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Studies show age bias in hiring increased during pandemic

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Posted at 2:16 PM, Oct 08, 2021

As America goes through its racial reckoning there is another form of discrimination advocates feel does not get the same amount of attention: age discrimination.

When layoffs became rampant during the pandemic, studies suggest age bias became more pronounced as employers had to consider who to keep on and who to let go.

AARP did a study prior to the pandemic that found 61% of people ages 40-65 either had seen or experienced ageism in their workplace.

In May 2021, when the study was revisited, the number of people who reported seeing or experiencing age discrimination jumped to 78% as many jobs had to lay off staff, the highest number AARP had seen since it started tracking the issue in 2003.

“I had a track record, a very successful track record. I was well-known in Denver for being one of the best in the industry,” said Linda Harmon, a 67-year-old marketing professional who was denied a job, she said, because of her age. “The big joke with women my age is you have to keep your hair colored. You’ve to do this or do that because they’ll know how old you, are and if they know how old you are you can’t get hired.”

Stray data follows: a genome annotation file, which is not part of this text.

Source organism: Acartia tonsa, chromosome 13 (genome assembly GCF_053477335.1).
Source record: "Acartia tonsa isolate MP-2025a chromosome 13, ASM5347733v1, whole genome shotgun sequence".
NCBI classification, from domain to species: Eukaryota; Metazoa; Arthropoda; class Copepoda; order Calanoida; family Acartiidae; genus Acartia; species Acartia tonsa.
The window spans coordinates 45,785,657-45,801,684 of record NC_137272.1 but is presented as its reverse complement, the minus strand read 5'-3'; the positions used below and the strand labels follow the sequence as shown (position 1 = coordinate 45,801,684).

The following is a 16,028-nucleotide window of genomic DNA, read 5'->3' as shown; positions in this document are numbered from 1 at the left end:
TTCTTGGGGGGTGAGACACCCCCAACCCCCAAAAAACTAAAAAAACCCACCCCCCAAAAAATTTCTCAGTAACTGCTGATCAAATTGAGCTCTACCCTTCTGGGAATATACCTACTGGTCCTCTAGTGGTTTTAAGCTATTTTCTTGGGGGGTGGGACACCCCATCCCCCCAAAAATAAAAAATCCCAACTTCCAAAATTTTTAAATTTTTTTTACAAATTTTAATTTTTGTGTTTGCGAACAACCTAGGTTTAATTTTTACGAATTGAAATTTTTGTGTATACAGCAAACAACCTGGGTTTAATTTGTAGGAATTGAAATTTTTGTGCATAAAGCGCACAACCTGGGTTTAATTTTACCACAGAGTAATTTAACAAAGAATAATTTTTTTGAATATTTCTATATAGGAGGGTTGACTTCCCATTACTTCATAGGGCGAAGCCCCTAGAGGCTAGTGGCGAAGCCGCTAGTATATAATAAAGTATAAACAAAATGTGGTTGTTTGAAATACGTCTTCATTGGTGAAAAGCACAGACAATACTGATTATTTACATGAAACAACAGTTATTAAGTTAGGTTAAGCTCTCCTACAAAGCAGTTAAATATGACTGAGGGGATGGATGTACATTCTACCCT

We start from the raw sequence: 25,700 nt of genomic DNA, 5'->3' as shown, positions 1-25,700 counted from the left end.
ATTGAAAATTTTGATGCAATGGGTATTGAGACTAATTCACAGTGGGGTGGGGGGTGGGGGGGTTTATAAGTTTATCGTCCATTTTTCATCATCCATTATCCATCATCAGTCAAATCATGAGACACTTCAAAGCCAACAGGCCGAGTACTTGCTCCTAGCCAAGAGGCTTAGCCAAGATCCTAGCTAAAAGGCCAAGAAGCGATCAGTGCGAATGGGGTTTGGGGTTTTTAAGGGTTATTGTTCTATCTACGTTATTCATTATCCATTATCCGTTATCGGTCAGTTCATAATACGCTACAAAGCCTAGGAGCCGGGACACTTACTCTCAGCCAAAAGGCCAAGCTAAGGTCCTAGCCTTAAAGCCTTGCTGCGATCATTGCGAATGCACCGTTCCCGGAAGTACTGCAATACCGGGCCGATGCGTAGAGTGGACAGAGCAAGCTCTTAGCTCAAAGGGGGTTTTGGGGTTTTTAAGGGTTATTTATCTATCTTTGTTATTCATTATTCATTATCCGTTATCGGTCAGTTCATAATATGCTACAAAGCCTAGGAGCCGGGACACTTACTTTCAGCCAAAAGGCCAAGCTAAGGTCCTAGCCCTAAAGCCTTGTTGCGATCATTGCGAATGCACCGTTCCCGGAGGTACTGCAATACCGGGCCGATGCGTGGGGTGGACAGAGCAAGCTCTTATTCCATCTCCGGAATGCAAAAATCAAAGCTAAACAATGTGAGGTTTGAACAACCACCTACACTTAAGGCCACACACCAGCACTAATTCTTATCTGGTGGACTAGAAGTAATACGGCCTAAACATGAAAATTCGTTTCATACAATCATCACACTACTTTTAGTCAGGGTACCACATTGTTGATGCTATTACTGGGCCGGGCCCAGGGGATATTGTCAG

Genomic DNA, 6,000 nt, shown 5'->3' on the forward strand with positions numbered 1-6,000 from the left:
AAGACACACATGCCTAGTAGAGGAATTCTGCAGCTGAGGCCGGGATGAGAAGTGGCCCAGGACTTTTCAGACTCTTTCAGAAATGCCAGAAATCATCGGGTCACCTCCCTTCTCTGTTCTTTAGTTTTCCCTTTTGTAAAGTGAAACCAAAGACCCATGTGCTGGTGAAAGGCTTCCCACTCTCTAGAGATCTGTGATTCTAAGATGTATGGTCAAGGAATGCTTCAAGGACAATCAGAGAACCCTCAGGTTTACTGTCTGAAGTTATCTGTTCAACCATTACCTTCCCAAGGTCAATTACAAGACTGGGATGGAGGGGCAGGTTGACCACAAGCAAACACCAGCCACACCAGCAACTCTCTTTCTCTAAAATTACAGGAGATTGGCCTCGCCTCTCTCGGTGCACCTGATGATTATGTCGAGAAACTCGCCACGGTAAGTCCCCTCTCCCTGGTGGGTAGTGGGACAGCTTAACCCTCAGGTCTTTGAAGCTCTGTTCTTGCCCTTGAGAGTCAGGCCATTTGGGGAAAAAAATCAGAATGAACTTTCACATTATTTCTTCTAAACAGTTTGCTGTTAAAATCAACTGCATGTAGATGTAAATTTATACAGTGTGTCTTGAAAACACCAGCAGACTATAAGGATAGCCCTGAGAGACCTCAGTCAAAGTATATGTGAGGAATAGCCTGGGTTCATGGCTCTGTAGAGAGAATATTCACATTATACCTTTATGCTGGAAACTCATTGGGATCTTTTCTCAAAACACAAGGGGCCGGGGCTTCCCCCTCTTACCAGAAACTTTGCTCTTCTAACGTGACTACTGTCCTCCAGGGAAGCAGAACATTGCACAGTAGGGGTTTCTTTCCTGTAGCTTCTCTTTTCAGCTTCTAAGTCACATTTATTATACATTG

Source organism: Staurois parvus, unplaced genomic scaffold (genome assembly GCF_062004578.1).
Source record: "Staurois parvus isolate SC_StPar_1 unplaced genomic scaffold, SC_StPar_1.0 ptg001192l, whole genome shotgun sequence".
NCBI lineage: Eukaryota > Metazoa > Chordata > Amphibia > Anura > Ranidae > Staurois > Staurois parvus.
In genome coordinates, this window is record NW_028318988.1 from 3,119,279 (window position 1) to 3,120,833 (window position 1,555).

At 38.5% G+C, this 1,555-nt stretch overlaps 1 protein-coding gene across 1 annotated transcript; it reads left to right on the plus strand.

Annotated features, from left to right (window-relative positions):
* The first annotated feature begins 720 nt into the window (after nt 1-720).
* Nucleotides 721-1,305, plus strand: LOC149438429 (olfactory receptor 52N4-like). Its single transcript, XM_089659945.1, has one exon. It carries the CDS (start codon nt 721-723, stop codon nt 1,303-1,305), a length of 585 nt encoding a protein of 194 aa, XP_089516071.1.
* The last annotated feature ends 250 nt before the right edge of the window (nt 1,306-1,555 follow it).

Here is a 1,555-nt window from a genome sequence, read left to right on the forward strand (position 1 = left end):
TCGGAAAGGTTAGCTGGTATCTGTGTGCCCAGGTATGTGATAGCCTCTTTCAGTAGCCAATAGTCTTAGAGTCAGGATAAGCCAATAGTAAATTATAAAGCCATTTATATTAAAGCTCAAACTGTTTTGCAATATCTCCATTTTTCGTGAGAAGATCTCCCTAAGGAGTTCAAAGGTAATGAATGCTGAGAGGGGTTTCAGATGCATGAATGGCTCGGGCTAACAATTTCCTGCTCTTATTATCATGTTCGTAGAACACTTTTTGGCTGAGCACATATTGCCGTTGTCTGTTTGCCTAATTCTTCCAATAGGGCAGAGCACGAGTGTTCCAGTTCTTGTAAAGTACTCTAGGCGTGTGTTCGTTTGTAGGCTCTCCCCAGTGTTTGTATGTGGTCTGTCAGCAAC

Harmon applied for a chief marketing position at a company, but says she was passed over when the hiring manager told her she would not be able to handle their digital strategy on social media.

She says the feedback scarred her and took her out of the job market for nearly two years.

“It was very tough,” she said. “When there’s gaps in what could allow you to get your dream job you go fill those gaps, and I looked at this and thought, ‘This is a gap I can’t fill. I can’t go back 25 years so what am I going to do?’”

Not only does ageism have its psychological effects, studies show it also has its financial ones.

A study by the Urban Institute and ProPublica found that 90% of workers over the age of 50 who were pushed out of jobs before they were ready to retire never recovered their previous earning power.

“Ageism hurts us on every single level: it hurts us financially, hurts us health-wise because, and I think this is why it’s so hard to get people to go on camera,” said Janine Vanderburg, executive director of the group Changing the Narrative that works to combat ageism. “People don’t want to admit that they think that there’s something wrong with them instead of there’s a systemic issue going on which is called age bias.”